That pro-boycott executive order from Cuomo began by proclaiming that “New York state is a national leader in protecting the civil rights and liberties of all of its citizens” and thus barred “publicly funded travel” to North Carolina.

But in justifying this punishment for Israel critics, Cuomo’s counsel told the New York Times: “It’s one thing to say I want to engage in political speech. It’s another thing to say I’m going to sanction you or penalize you for engaging in commercial activity.”

But that — “I’m going to sanction you or penalize you for engaging in commercial activity” — is exactly what Cuomo did just two months ago by boycotting North Carolina.

Think about how warped that is: To the governor of New York, it’s not only permissible but noble to boycott an American state, but it’s immoral and worthy of punishment to boycott Israel, a foreign country guilty of a decadeslong brutal and illegal occupation.

Questions submitted by The Intercept to Cuomo were not answered as of publication.

More ironic still is that Cuomo, in imposing a boycott of North Carolina, said he was doing so because in “a free society the equal rights of all citizens … must be protected and cherished” — exactly the principle that the boycott of Israel is seeking to fulfill by ending oppression and discrimination against Palestinians.

But even if you disagree with the Israel boycott itself, no rational person should want Andrew Cuomo and other elected officials to have the power to dictate which political views are acceptable and which ones result in denial of state benefits.

The free speech hypocrisy on the part of all sorts of people here is obvious.

In 2012, conservatives were furious when Chicago Mayor Rahm Emanuel announced that he would block the restaurant chain Chick-fil-A from expanding in the city as punishment for its owner’s anti-gay activism, depicting this move as a grave threat to free speech (a position we shared).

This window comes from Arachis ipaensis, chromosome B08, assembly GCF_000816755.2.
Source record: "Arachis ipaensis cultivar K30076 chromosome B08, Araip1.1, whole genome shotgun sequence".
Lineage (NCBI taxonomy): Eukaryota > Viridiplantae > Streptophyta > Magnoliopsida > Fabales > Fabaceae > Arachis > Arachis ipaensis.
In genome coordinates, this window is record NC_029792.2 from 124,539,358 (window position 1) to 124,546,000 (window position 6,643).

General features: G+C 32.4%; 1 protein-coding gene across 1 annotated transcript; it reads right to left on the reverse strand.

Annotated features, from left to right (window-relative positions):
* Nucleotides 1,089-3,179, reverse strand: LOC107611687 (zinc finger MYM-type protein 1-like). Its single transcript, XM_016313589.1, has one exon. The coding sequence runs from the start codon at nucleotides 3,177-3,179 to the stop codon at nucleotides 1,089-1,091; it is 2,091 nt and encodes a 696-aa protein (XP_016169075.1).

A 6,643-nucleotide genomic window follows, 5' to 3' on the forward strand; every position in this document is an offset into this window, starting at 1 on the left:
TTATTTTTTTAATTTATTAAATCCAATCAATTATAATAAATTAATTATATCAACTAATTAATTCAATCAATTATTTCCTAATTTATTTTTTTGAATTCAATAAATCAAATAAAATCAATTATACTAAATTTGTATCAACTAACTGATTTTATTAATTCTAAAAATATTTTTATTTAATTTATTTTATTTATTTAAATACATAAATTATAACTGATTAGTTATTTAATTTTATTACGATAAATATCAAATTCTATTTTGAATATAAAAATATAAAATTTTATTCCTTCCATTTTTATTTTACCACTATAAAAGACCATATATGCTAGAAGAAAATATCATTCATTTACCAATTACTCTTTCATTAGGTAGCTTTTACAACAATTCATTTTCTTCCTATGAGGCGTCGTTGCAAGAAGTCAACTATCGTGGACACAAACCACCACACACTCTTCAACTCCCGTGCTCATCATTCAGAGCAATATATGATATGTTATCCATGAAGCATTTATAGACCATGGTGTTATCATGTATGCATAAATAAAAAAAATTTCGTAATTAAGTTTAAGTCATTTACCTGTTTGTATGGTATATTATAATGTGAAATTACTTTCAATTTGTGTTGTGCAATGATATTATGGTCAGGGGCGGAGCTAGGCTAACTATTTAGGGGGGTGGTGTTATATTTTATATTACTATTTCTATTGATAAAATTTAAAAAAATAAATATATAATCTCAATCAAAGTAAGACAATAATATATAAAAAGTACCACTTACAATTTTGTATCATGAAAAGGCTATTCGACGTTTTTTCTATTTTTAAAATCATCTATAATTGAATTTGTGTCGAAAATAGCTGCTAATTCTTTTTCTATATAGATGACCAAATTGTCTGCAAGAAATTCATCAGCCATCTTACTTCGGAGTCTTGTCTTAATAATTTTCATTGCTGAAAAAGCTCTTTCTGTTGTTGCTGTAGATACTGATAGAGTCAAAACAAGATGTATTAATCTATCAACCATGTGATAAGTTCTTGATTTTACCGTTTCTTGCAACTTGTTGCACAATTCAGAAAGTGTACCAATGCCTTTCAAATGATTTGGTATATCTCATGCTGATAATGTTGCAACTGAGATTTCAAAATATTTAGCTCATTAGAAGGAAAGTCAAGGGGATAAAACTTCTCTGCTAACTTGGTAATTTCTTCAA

Throughout 2015, pundits such as New York’s Jonathan Chait wrapped themselves in the free speech flag when it came time to defend racist and anti-gay speech on campus, insisting that all forms of speech, even “hate speech,” should be protected (positions we also share).

Yet now, a systematic, international campaign — fully bipartisan in the U.S. — is being implemented to abuse state resources and the force of law for a full-frontal assault on free speech and free assembly rights, and virtually none of them is objecting because it’s all in service of protecting Israel from criticism.

It’s bizarre enough that someone gets elected as governor of New York and then believes it’s part of his job to shield Israel from criticism.

That he does so by assaulting the free speech rights of citizens of his own country — just weeks after imposing a boycott on another American state — tells you all you need to know about the role Israel continues to play in American discourse and the willingness of people to stomp on free speech principles the moment doing so benefits their political goals.

 

“Defining political issue of our time”:

NYU grad student union overwhelmingly votes to boycott Israel over violations of Palestinian human rights

BDS is an international grassroots movement that uses peaceful economic means to pressure Israel into complying with international law and respecting Palestinian human rights. The campaign was called for by Palestinian civil society and by major trade unions in the occupied Palestinian territories.

NYU Graduate Student Organizing Committee is first private university labor union to support  ‪#‎BDS‬, as movement grows

Remi Kanazi shared this link

NYU Graduate Student Organizing Committee is first private university labor union to support BDS, as movement grows
t.co|By Ben Norton

Graduate students at New York University have overwhelmingly voted to boycott Israel in protest of its violation of Palestinian human rights.

Exactly two-thirds of voting members of the graduate student union the Graduate Student Organizing Committee, or GSOC-UAW 2110, supported a referendum on Friday that calls for New York University and United Auto Workers International to withdraw their investments from Israeli state institutions and international corporations complicit in violations of Palestinian human and civil rights.

At least 645 union members participated in the vote. An additional 57 percent of voting members pledged to uphold the academic boycott of Israel, refraining from participating in research and academic programs sponsored by institutions funded by the Israeli government.